Does regular resistance exercise improve resting and intradialytic pain and haemodynamic measures in sedentary chronic haemodialysis women?

H. Arazi, M. Poursardar, B. Taati, K. Suzuki

Research output: Contribution to journalArticlepeer-review

Abstract

Pain is one of the major problems in haemodialysis patients. Regular resistance exercise (RE), as an effective lifestyle modification, may play a role in reducing pain through changes in blood pressure (BP). Therefore, we aimed to evaluate the effect of RE training on pain, BP, and heart rate. In a randomised controlled trial, eighteen sedentary women completed the study in RE (n=10) or control (n=8) groups. In the exercise group, the patients had a circuit RE program in non-dialysis days, two times a week, for six weeks. The RE protocol consisted of six exercises performing with 10 repetitions at 50-60% of 1-repetition maximum. Resting and intradialytic pain threshold (algometer using a 1 kg pressure load), BP, and heart rate were measured 48 h before and after the intervention. There were no significant differences from pre- to post-intervention, or between the groups regarding pain threshold, systolic and diastolic BP, and heart rate at rest and during the haemodialysis process (P>0.05). Although the 6-week low-intensity RE training in non-dialysis days was safe for chronic haemodialysis women, it could not change resting and intradialytic pain and hemodynamic measures.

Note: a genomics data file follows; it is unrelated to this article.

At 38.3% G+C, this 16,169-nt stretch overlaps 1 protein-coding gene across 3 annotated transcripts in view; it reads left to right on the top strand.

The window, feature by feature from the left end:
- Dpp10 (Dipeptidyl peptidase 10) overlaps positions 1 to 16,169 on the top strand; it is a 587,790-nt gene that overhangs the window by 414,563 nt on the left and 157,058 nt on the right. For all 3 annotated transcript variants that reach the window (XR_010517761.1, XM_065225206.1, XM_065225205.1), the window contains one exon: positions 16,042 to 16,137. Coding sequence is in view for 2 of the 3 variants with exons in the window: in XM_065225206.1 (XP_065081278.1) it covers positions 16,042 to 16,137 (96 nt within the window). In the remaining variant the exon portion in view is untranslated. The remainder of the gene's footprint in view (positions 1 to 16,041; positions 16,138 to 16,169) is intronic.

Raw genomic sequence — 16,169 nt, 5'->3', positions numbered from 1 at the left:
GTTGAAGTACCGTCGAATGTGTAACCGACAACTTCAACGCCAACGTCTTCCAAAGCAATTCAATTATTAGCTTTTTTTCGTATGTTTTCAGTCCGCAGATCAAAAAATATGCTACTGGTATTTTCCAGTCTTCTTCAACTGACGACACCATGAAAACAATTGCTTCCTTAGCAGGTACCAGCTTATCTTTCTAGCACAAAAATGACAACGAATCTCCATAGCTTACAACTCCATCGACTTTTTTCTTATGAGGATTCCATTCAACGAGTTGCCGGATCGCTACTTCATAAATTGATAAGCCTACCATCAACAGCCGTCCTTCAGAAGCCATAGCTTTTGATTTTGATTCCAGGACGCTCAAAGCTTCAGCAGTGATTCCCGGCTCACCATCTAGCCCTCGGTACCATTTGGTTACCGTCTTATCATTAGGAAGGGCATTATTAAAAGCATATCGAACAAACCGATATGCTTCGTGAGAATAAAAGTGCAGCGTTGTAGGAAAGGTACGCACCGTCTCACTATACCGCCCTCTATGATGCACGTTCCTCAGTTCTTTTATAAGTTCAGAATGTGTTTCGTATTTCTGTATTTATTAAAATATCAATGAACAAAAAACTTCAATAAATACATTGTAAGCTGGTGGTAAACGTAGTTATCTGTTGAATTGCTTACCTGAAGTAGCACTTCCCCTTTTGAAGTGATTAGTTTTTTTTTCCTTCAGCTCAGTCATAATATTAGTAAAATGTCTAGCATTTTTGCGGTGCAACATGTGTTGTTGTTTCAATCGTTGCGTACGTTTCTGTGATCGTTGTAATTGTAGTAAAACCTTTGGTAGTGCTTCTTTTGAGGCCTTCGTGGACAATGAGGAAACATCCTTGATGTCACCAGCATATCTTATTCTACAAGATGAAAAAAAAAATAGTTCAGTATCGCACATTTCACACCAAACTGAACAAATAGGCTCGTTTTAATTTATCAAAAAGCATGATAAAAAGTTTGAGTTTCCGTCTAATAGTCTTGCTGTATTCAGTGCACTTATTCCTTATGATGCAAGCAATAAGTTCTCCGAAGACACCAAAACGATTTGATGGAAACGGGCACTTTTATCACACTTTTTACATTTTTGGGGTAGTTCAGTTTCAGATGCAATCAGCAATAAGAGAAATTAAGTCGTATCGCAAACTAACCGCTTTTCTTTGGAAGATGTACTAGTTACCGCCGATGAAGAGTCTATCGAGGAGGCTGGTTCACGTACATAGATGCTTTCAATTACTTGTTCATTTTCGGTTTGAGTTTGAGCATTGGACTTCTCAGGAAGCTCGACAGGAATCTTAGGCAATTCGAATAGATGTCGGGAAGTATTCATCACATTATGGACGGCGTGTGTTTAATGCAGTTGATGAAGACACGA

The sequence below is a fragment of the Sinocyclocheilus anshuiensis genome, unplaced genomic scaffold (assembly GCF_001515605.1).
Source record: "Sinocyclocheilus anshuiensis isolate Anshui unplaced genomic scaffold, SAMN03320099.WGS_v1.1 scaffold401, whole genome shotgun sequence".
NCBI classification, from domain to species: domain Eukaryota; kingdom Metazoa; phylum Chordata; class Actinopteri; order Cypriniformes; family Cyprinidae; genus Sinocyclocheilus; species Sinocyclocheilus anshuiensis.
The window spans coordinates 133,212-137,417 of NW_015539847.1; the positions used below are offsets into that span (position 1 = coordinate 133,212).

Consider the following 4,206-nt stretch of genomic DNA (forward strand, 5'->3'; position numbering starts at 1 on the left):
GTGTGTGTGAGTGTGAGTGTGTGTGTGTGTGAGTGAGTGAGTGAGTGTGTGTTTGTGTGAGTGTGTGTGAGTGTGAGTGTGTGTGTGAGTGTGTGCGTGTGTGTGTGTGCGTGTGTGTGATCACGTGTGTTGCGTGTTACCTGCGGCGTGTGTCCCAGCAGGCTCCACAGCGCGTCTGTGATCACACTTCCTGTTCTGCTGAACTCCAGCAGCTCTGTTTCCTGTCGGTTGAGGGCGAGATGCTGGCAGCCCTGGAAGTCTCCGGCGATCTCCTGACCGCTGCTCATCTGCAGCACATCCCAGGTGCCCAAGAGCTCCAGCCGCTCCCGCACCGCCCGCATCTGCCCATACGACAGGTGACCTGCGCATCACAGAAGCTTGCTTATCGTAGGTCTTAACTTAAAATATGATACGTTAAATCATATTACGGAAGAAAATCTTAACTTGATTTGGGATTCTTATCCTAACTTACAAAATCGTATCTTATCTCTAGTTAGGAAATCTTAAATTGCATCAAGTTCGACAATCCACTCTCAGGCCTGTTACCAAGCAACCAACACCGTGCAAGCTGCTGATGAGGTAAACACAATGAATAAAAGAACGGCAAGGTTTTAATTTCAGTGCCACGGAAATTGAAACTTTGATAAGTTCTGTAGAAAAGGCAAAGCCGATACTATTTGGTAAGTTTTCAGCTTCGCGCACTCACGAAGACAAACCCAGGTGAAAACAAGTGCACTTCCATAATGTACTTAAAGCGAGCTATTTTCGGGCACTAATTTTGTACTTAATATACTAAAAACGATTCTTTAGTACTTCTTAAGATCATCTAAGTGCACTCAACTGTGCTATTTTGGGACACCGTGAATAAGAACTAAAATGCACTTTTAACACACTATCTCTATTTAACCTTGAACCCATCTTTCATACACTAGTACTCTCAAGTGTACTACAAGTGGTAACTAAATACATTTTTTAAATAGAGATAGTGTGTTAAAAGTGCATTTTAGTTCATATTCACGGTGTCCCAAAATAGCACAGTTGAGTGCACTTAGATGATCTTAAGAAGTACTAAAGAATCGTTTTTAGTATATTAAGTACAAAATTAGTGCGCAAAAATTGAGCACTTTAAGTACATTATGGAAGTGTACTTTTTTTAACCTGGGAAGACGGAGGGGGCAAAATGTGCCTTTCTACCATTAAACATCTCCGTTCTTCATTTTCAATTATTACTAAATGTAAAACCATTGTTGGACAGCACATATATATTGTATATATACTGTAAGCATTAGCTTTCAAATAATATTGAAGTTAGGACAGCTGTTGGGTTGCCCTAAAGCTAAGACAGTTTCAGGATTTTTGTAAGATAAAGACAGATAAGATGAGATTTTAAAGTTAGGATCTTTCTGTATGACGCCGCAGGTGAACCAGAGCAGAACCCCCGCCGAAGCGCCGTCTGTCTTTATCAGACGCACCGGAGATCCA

Original languageEnglish
Pages (from-to)235-241
Number of pages7
JournalComparative Exercise Physiology
Volume17
Issue number3
DOIs
Publication statusPublished - 2021

Keywords

  • blood pressure
  • heart rate
  • pain threshold
  • physical activity
  • renal dialysis

ASJC Scopus subject areas

  • Biophysics
  • Endocrinology, Diabetes and Metabolism
  • Biochemistry
  • Physiology
  • Orthopedics and Sports Medicine
  • veterinary (miscalleneous)
  • Physiology (medical)

Fingerprint

Dive into the research topics of 'Does regular resistance exercise improve resting and intradialytic pain and haemodynamic measures in sedentary chronic haemodialysis women?'. Together they form a unique fingerprint.

Cite this